The Cambridge and Peterborough Economic Growth Conference in Cambridge’s Guildhall last week was a first for Cratus. Cratus took on the role of official communications partner, working closely with the organisers – Built Environment Networking. It was a great opportunity for us to be seen and heard by some of the region’s key players from local government and business.
Mayor James Palmer reminded us all of the area’s economic significance. High regional growth of 6.5% and a reputation for technical excellence is piquing the interest of potential European investors, which will of course be critical post-Brexit. Politics, however, must be better at enabling businesses to secure the growth that everyone wanted. Mayor Palmer argued for corporation tax to be cut to 10% – a bold drop from the current 19%. Although how that might sit with sections of the public already unhappy with businesses seen as not paying their fair share of tax was not addressed.
The Mayor’s emphasis on delivering this growth through housing and infrastructure will be music to the ears of our clients. Forthcoming plans for an underground rail network and how that connects to housing growth in Cambridge were of particular interest.
The rest of the day’s discussions focused on what exactly would be required from politics, transport, housing and skills to secure the region’s future, led by some impressive speakers.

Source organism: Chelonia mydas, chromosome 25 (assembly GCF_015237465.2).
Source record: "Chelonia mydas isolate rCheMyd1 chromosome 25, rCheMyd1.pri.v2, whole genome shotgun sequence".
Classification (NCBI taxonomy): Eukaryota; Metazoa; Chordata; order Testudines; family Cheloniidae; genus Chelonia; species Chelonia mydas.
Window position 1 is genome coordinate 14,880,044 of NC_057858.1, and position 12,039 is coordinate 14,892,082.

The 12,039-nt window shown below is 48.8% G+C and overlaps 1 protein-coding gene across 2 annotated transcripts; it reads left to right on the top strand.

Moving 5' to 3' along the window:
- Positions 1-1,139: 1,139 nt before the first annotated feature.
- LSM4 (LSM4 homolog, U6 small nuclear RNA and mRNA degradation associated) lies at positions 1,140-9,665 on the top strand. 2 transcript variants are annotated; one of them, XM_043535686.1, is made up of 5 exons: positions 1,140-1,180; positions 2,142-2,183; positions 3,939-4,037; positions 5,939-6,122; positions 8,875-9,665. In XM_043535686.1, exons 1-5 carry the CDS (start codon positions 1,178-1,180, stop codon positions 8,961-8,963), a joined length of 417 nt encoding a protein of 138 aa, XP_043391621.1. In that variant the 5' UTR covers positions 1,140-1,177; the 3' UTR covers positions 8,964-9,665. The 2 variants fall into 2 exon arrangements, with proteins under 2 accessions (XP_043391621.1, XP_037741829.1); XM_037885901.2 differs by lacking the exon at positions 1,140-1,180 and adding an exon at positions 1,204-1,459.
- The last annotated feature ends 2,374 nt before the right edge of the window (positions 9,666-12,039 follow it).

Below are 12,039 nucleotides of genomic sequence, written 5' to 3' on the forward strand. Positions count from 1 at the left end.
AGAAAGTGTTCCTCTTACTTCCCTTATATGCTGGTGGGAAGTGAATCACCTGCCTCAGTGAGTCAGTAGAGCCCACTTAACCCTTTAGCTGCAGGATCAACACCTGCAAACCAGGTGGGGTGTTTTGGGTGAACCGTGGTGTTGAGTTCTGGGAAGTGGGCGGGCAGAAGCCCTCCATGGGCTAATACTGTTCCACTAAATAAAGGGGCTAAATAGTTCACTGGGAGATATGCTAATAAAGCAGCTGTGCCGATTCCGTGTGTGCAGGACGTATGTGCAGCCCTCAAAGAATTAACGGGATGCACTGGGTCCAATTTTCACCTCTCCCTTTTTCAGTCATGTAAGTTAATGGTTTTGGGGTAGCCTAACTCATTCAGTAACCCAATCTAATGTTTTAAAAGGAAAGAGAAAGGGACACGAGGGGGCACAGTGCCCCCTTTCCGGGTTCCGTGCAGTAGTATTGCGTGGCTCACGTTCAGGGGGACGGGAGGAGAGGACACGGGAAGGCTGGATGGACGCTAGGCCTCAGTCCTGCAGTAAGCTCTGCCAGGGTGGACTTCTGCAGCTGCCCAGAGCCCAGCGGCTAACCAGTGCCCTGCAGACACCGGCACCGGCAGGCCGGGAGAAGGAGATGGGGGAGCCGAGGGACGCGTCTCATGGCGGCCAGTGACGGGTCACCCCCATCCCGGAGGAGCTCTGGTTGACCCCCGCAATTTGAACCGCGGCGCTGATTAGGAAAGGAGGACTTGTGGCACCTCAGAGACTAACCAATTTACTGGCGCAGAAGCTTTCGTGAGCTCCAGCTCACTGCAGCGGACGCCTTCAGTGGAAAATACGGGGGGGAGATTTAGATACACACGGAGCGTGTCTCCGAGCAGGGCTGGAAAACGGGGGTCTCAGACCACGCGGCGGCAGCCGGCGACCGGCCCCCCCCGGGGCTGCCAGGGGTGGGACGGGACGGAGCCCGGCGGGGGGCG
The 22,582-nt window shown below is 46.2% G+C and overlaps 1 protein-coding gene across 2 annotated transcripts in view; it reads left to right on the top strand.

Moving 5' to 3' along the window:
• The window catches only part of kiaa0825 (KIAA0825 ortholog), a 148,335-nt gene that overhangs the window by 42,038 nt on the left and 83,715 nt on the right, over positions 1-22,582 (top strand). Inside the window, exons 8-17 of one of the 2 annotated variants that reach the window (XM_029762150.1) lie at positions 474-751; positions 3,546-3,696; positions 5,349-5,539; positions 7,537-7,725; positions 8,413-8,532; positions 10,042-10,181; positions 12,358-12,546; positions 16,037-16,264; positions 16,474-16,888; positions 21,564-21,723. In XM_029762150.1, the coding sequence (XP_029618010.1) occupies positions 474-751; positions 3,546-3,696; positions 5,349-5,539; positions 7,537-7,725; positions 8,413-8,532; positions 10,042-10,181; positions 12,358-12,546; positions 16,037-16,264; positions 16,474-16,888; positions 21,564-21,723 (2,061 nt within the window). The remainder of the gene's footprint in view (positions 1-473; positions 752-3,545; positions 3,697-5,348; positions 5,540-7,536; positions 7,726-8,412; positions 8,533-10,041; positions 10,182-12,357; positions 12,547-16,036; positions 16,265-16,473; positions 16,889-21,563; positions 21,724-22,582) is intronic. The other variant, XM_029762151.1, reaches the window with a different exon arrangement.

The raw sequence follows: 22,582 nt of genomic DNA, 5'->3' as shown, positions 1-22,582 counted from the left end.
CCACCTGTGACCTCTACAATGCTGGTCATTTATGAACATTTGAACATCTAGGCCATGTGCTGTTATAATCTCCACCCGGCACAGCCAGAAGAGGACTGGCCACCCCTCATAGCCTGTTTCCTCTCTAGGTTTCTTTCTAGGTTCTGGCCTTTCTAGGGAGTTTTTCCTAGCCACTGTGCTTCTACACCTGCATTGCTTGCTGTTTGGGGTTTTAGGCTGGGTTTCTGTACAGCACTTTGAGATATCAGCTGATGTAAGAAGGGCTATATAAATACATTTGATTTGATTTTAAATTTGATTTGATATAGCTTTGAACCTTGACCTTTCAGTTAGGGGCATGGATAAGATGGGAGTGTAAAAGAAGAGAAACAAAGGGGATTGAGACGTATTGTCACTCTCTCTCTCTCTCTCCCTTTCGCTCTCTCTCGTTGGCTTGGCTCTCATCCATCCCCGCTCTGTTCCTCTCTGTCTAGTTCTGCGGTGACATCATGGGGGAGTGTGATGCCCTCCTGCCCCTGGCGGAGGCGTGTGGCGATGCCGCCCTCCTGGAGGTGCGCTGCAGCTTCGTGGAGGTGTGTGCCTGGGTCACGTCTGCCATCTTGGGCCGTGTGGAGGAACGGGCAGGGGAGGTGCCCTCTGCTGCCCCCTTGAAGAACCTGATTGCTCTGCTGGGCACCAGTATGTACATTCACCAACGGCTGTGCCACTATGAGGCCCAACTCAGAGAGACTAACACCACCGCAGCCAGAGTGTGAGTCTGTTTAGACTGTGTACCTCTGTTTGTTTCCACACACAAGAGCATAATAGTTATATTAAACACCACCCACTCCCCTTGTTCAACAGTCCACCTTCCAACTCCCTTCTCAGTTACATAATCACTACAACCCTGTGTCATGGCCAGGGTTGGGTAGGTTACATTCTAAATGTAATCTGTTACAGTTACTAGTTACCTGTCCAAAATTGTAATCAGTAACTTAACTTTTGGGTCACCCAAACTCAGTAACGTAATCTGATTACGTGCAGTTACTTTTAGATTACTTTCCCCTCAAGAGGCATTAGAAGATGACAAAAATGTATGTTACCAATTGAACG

Devolution is a great opportunity for regions like Cambridge and Peterborough to take a broader, more strategic view of the area’s needs, to get the attention of central government, and to attract funding and boost the region. That was the view of Antoinette Jackson, the Chief Executive of Cambridge City Council and, having listened to Mayor Palmer that morning, it was hard to disagree. It was quite clear that this still-new layer of government will be crucial going forward as the UK looks to spread prosperity to all its regions.
Regions will, however, need to work together. Transport in particular demands joined-up thinking from local authorities, for example on how the Cambridge-Oxford-Milton Keynes corridor might serve as a piece of the jigsaw connecting East Anglia right through to the Welsh coast.
The housing session panel reached a broad consensus about the need to reduce the cost of building in Cambridge, in part by reducing the cost of land. This will be key to building more affordable homes for the 39% of Cambridge residents currently priced out of the local housing market.
With an enterprising mayor keen to attract investment and government funding, a ‘fundamentally strong’ economy (Adam Poole, British Land) and potentially transformative infrastructure plans in the pipeline, Cambridge and Peterborough is clearly an exciting regional business prospect.
All in all, this was a valuable day for the team and we would be delighted to discuss, with those of you unable to attend, the opportunities in the region and how best to engage with the key decision makers. firstname.lastname@example.org or 0208 629 7190.